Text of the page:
Self-disclosure, when a therapist reveals personal information about him or herself, is a controversial topic in psychotherapy. Some therapists argue that is important for the patient to know certain things about their therapist and see self-disclosure as a positive. Others argue that the therapist should be a reticent “blank slate” and see self-disclosure as negative and potentially even unethical. What little work has been done on this topic has yet to shed light on the type of information that therapists choose to disclose and which therapists are more likely to self-disclose. Linkoping University professor Rolf Holmqvist recently conducted a survey of practicing psychologists in Sweden and the type of information that they self-disclose to clients. Most of the times therapists self-disclosed information about themselves it was about professional matters like what theoretical orientation they adhered to and the kinds of training that they had. Therapists rarely reported disclosing information about their personal lives or matters related to sex. Interestingly, differences were found between therapists in how much they disclosed about themselves to their patients. Therapists who practiced cognitive-behavioral therapy (CBT) were more likely to talk about themselves in session than therapists who practiced psychodynamic therapy. Specifically, they were more likely to report talking about their professional training and also use examples about their personal relationships in therapy. The authors of the study hypothesized that psychodynamic therapists self-disclose less due to the idea that sharing personal information interferes with the therapy transference. By contrast, CBT therapists may try to share information so as to normalize the experience of their patients. The authors argue that we need to study the types of self-disclosures that are most beneficial to patients and when and these should be used. If therapists are already engaging in self-disclosure, it is important to understand which types of self-disclosure and when are most effective in therapy.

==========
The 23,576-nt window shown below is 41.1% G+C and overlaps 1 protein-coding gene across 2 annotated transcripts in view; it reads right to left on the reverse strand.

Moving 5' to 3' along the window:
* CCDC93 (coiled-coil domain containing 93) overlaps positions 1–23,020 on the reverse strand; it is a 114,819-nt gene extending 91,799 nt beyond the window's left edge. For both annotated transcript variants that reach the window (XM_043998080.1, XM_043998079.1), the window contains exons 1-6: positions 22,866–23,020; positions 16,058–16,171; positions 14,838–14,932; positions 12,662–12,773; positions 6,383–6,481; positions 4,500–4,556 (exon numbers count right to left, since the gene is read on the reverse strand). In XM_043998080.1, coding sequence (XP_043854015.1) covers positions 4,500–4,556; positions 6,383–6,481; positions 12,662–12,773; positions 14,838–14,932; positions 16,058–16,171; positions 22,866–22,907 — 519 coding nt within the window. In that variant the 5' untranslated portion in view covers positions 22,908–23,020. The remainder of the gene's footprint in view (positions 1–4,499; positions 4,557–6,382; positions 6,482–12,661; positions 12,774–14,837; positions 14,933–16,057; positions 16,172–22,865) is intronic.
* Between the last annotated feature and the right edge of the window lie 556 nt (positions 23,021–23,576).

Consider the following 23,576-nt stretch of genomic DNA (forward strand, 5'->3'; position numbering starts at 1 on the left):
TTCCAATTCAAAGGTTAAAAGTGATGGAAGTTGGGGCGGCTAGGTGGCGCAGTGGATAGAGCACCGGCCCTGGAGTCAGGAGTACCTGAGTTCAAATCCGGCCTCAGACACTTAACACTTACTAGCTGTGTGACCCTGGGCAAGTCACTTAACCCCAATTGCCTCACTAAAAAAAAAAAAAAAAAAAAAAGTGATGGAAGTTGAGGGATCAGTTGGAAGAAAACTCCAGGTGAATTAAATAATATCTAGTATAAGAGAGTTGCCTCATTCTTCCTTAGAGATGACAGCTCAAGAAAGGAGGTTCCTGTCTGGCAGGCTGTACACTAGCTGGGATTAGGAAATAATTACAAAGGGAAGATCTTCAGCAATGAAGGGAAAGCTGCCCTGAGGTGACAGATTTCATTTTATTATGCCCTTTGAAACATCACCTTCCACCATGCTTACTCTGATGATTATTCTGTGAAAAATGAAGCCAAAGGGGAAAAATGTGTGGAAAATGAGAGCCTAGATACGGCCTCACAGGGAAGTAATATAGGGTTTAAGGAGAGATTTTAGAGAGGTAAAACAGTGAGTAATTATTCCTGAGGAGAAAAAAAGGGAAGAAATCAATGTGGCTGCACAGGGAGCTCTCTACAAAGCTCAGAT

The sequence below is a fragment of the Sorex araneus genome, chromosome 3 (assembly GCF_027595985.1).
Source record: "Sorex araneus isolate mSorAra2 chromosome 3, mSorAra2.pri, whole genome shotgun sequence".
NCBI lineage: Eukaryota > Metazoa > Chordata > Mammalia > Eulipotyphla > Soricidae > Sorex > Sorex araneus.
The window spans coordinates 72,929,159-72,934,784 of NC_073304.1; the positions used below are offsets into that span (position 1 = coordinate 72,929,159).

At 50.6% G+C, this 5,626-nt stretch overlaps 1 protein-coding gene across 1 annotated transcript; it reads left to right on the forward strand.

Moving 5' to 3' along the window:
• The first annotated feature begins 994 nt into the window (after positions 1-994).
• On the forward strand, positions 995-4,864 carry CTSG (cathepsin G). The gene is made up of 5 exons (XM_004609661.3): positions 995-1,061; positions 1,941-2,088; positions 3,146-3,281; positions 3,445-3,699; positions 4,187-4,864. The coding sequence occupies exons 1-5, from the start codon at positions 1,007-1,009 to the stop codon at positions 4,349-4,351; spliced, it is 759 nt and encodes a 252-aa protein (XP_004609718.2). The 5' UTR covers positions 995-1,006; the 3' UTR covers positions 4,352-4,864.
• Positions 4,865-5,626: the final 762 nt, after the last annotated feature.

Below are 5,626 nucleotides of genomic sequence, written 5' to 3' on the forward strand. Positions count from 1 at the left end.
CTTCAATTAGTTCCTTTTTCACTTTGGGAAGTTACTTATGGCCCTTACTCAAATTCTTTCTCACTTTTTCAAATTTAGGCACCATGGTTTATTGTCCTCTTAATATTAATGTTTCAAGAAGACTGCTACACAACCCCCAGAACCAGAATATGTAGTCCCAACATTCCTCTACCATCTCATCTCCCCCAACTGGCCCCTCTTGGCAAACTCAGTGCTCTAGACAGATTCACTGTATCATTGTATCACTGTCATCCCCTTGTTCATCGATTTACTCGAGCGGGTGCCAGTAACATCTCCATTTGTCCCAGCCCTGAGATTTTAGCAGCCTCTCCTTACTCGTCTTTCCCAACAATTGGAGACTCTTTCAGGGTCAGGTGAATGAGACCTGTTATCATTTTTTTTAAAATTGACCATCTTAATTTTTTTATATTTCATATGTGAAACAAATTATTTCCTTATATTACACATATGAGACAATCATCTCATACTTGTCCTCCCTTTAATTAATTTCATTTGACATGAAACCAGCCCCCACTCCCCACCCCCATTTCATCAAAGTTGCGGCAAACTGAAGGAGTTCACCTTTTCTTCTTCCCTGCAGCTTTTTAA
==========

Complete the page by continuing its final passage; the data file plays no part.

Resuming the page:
Society for Psychotherapy Research (SPR)
Marna S. Barrett, Ph.D.
Mood & Anxiety Disorders Treatment Research Unit
University of Pennsylvania Perelman School of Medicine
3535 Market St., Suite 670
Philadelphia, PA 19104